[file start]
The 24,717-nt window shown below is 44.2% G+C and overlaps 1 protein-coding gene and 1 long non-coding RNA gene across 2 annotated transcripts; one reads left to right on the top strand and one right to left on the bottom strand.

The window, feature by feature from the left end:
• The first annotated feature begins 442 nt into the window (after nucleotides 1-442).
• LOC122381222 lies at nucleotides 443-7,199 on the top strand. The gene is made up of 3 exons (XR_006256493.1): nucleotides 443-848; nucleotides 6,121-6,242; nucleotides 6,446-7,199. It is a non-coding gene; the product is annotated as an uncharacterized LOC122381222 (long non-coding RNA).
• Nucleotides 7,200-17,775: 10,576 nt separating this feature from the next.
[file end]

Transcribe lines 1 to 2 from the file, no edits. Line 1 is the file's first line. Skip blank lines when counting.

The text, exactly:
The 24,717-nt window shown below is 44.2% G+C and overlaps 1 protein-coding gene and 1 long non-coding RNA gene across 2 annotated transcripts; one reads left to right on the top strand and one right to left on the bottom strand.

The window, feature by feature from the left end: